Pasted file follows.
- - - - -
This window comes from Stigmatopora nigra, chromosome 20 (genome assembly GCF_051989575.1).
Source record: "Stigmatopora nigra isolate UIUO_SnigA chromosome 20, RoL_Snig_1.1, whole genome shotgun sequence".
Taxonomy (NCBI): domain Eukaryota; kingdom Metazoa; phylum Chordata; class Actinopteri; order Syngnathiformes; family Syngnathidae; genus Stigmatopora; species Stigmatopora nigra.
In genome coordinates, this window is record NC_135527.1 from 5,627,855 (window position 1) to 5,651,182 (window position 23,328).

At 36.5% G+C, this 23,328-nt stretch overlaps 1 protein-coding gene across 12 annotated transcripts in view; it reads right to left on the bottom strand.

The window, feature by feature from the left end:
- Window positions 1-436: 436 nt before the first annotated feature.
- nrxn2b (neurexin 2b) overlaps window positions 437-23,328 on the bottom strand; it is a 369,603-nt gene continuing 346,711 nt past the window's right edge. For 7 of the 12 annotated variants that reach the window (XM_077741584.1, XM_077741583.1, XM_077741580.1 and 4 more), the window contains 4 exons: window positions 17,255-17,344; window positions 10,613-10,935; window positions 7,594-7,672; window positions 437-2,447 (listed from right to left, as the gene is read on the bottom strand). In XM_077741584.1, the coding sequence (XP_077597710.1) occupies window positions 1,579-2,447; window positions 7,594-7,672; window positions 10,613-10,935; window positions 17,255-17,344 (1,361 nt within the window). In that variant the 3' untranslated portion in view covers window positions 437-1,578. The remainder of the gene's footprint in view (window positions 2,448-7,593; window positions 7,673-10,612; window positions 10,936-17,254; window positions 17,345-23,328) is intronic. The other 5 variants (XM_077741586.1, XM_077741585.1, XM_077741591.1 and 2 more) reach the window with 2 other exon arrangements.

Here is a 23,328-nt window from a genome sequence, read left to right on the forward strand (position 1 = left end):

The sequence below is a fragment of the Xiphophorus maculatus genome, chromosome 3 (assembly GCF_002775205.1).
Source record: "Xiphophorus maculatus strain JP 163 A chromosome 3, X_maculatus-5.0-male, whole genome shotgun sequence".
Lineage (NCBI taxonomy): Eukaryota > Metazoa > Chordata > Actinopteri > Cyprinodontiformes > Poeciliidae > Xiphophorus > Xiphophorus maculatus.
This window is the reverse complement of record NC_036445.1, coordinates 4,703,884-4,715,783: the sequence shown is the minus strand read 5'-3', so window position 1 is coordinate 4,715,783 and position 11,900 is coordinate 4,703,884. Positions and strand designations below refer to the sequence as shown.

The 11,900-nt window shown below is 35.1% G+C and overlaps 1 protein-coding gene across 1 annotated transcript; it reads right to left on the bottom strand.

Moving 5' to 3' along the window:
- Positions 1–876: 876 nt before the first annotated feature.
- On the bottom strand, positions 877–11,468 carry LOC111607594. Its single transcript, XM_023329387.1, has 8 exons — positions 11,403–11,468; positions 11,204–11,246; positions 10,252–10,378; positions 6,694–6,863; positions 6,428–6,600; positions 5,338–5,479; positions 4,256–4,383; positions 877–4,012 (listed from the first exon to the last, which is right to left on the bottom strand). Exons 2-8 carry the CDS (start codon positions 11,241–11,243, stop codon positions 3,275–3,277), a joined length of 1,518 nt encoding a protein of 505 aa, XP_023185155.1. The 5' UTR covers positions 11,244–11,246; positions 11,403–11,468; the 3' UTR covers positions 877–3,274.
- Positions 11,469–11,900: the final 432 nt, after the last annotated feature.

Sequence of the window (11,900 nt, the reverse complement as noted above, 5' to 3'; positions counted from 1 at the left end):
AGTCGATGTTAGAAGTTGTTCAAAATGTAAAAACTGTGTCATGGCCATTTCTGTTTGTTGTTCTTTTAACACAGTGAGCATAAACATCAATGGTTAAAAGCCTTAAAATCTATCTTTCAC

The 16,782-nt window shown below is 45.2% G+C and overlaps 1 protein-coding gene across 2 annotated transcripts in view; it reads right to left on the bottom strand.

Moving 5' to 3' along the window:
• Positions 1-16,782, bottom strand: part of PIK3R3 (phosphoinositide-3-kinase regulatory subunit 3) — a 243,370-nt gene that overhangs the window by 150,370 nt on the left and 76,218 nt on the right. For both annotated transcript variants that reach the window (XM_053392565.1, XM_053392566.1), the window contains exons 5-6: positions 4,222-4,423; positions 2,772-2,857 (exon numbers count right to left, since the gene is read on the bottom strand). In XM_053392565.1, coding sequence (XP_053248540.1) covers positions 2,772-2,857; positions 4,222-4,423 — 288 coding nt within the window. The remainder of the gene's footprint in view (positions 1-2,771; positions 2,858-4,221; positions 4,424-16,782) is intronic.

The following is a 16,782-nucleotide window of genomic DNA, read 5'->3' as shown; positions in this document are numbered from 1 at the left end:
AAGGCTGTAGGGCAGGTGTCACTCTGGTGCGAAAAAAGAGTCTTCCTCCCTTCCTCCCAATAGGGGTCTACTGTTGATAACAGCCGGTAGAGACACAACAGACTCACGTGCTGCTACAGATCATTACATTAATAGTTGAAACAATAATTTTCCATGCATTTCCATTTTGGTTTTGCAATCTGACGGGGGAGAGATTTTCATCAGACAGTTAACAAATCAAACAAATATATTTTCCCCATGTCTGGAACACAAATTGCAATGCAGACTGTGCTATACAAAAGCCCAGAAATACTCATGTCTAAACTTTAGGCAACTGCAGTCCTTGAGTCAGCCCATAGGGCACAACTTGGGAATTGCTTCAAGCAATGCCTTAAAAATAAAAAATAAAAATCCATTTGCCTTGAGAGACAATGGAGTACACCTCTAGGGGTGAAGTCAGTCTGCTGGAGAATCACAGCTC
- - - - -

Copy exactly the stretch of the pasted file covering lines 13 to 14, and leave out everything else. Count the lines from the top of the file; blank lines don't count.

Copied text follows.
This window is the reverse complement of record NC_036445.1, coordinates 4,703,884-4,715,783: the sequence shown is the minus strand read 5'-3', so window position 1 is coordinate 4,715,783 and position 11,900 is coordinate 4,703,884. Positions and strand designations below refer to the sequence as shown.

The 11,900-nt window shown below is 35.1% G+C and overlaps 1 protein-coding gene across 1 annotated transcript; it reads right to left on the bottom strand.